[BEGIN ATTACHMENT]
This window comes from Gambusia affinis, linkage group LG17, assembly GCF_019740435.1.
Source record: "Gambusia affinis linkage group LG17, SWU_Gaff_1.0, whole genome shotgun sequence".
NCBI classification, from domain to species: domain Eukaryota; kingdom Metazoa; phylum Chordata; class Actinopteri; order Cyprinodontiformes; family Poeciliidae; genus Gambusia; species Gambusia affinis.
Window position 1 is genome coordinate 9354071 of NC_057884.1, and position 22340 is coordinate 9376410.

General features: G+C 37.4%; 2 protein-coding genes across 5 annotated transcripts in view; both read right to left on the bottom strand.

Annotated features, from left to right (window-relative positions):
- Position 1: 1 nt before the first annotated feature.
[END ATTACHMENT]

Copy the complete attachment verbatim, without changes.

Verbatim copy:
This window comes from Gambusia affinis, linkage group LG17, assembly GCF_019740435.1.
Source record: "Gambusia affinis linkage group LG17, SWU_Gaff_1.0, whole genome shotgun sequence".
NCBI classification, from domain to species: domain Eukaryota; kingdom Metazoa; phylum Chordata; class Actinopteri; order Cyprinodontiformes; family Poeciliidae; genus Gambusia; species Gambusia affinis.
Window position 1 is genome coordinate 9354071 of NC_057884.1, and position 22340 is coordinate 9376410.

General features: G+C 37.4%; 2 protein-coding genes across 5 annotated transcripts in view; both read right to left on the bottom strand.

Annotated features, from left to right (window-relative positions):
- Position 1: 1 nt before the first annotated feature.